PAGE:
It is. It's interesting. One of the people that I got to befriend in this prop quest, this discovery that I've been in over the last 20 years, has become a really good friend of mine. His name is Martin Meunier, and he is the gentleman... He does a restoration for us, in the Honey, I Shrunk the Kids episode, of the shrink ray. And Martin is someone who has worked on a number of films -- Starship Troopers, The Life Aquatic with Steve Zissou. He was one of the main guys working on Coraline. In fact, he received the technical Academy Award for the work he did on Coraline. He is brilliant, and he is the kind of the example of the kind of person that I want to bring attention to, because this guy, he's a good guy, he's a good person. He's smart, he's friendly, he's brilliant, he's artistic, he's a problem solver.
There are so many interesting people like him that are out there that need a little bit of love. We've got this great industry of movie-making, and yes, the actors are super important, and the directors and the writers are super important, and the producers to a certain degree. But these people that built these worlds that we live in when we watched these movies, in a lot of ways, it's about them.
And that's where my love of prop collecting kind of comes from. When you realize the wonderful artwork that is made for these movies, that in a lot of ways just made for this one time, and then thrown away or put in a box. It's not thrown away anymore, but used to be. These are the people that are making artwork to be worked. It's working art, they make it, it gets filmed out, and you're onto the next thing. And let's talk about these amazing people.
What surprised you the most while filming Prop Culture?
It was a lot of things that surprised me, but one of the things that surprised me the most was -- I've always been very emotionally invested in this material. And I feel that people that I know, that have worked on those movies are emotionally attached. But sometimes when you bring something to somebody that they haven't seen in a long time, that was important in their lives, how emotional it can be for them, outwardly emotional. I think that has been surprising to me in a good way.
Some of the discoveries I've found through the show were really surprising, not just physical pieces, but information about pieces. Like finding out Rick Heinrichs's sculpture of Jack Skellington that he did, it was the only one he ever did for Jack Skellington, back when Disney was considering doing a half-hour TV show of The Nightmare Before Christmas with Tim Burton. And then to find out that that same exact MCAT got used years later for the film, and the design didn't change. He didn't even make another MCAT, it was just the one original, that all the character of Jack Skellington was based on. It just blew me away.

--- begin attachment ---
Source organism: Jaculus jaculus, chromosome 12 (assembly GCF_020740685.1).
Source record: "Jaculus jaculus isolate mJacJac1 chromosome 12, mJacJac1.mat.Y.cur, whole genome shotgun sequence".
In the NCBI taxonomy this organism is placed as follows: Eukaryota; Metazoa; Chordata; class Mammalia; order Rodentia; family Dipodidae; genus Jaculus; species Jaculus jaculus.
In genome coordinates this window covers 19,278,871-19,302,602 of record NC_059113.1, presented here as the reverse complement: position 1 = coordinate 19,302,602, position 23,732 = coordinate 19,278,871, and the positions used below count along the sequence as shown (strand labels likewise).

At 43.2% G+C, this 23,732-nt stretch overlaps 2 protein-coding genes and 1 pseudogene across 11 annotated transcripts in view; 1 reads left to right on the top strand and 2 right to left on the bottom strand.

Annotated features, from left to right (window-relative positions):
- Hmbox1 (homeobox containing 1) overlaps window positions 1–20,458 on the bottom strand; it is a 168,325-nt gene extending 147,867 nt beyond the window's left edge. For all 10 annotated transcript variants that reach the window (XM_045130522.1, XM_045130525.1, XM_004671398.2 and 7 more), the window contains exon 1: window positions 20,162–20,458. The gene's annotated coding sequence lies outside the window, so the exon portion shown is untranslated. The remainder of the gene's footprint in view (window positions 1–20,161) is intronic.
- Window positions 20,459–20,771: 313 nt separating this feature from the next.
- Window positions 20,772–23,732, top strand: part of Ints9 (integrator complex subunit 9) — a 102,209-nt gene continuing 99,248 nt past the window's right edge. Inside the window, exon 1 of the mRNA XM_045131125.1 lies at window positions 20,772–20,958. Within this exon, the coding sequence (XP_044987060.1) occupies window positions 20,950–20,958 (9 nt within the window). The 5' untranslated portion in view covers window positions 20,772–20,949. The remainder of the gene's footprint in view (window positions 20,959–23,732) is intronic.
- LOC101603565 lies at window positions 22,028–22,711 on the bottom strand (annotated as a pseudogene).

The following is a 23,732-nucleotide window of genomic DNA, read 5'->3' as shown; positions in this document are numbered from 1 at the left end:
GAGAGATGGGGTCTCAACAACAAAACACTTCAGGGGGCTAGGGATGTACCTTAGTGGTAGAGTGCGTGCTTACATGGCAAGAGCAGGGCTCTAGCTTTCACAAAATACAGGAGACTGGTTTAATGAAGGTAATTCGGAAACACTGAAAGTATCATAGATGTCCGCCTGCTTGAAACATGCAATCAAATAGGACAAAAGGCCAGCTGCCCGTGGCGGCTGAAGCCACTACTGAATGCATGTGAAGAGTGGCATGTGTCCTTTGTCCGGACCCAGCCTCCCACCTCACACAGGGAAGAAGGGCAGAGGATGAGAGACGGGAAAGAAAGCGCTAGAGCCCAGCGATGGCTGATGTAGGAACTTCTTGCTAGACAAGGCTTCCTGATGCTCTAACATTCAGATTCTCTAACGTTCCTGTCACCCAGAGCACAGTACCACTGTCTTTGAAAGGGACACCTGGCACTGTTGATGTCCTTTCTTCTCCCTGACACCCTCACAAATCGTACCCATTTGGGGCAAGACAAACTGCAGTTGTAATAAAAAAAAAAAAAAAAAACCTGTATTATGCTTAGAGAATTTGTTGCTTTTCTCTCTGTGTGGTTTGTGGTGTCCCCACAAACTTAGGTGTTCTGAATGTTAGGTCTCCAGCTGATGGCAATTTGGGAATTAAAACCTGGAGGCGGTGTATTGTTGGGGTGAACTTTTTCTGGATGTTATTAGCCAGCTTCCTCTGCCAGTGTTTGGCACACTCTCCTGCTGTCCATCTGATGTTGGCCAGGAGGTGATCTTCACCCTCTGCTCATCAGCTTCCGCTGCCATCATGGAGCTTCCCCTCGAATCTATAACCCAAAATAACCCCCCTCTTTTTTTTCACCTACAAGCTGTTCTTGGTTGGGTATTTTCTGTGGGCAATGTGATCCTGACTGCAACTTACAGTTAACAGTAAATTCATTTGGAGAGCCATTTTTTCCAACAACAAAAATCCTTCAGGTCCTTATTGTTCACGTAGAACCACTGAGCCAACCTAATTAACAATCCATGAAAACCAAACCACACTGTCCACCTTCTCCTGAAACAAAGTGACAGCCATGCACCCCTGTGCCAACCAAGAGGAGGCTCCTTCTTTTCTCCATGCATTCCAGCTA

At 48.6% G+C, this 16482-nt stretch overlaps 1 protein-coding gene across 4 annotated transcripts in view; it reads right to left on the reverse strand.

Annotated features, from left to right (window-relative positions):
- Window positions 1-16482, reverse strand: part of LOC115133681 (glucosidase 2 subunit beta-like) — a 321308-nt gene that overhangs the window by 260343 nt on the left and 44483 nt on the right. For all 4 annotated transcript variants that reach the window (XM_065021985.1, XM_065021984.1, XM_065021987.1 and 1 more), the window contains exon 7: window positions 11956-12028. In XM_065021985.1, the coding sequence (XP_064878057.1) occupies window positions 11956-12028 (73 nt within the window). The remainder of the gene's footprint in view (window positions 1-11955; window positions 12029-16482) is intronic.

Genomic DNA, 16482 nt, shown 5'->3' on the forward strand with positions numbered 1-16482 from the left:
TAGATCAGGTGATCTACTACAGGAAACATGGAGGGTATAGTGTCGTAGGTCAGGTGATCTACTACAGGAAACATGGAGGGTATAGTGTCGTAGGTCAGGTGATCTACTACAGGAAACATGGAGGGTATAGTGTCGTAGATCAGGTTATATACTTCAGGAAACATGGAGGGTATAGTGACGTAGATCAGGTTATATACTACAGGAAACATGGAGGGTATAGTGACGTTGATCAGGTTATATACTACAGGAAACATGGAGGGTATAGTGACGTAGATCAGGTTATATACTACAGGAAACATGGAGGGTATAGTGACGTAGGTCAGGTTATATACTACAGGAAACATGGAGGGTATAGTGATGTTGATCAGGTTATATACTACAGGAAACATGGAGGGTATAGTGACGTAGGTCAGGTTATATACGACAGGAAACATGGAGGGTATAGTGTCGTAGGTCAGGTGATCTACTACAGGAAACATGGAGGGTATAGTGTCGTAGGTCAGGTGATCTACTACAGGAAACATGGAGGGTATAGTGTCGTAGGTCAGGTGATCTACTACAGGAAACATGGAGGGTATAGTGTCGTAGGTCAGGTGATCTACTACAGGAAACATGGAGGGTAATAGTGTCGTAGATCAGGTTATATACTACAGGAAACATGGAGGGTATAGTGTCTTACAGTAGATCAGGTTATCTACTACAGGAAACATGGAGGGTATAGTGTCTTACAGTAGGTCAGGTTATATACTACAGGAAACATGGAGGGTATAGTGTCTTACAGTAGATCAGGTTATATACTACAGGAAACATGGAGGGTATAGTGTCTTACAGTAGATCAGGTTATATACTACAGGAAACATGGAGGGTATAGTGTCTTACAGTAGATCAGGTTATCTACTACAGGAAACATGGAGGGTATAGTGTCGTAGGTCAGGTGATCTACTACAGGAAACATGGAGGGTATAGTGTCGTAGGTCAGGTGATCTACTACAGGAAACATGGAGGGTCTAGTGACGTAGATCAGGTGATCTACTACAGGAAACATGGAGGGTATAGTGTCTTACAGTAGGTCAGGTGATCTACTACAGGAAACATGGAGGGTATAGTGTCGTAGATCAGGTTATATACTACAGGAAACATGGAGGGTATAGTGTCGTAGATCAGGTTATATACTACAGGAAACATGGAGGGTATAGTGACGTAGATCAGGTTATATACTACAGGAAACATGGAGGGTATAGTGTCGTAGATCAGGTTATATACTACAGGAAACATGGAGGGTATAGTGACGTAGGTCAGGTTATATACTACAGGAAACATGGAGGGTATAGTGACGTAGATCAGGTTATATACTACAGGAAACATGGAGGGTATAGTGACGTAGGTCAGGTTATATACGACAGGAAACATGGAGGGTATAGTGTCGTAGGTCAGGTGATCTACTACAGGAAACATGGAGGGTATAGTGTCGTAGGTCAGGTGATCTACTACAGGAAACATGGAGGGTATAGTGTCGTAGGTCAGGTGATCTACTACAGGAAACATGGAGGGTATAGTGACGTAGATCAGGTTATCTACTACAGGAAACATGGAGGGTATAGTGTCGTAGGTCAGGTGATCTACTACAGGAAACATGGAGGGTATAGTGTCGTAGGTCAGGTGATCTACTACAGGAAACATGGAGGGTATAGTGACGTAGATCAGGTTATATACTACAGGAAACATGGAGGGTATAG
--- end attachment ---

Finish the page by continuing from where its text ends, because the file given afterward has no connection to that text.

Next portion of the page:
It was those of things that -- you don't realize how sometimes, things are perfect. A perfect idea is trapped in a bottle. And you've got Tim Burton who comes up with this character Jack Skellington, and then you see the drawing, and then you look at the 3D version of it, and then realized that that's exactly what happens up on screen years later. It's pretty special, at least to me.
What are you most excited to see viewers respond to with Prop Culture?
I'm excited to see if people can connect to the art of making a movie. The average person. Yes, there's a lot of geeks like myself, a lot of film nerds that love this stuff. I think the comic book crowd, the movie fan crowd will get it. But will what we're trying to show, the love of these movies, appeal to a broader audience? That's the key for me. I'm wondering -- did we present it the way it needed to be presented, so that everybody can kind of see why these people are important, and why these pieces are important?
Advice for Collectors
If someone reading this interview wanted to kind of get in your shoes and start collecting props, what advice would you give them?
Well, there's a lot of information online. There's a lot of dealers and ways of accessing stuff. But I would collect from what moves you, what emotionally you're connected to, films that you love. Don't collect because you think it's going to look cool on the shelf when someone comes into your house. Collect because it's something you love.
And do a lot of research. Research, research, research. There's a lot of pieces that are ... I wouldn't say a lot, but there's a decent amount of misrepresentation. So, do your own research, make sure you're getting what you're paying for, and ultimately collect from your heart. You'll never be disappointed.0comments
The first season of Prop Culture arrives May 1st exclusively on Disney+.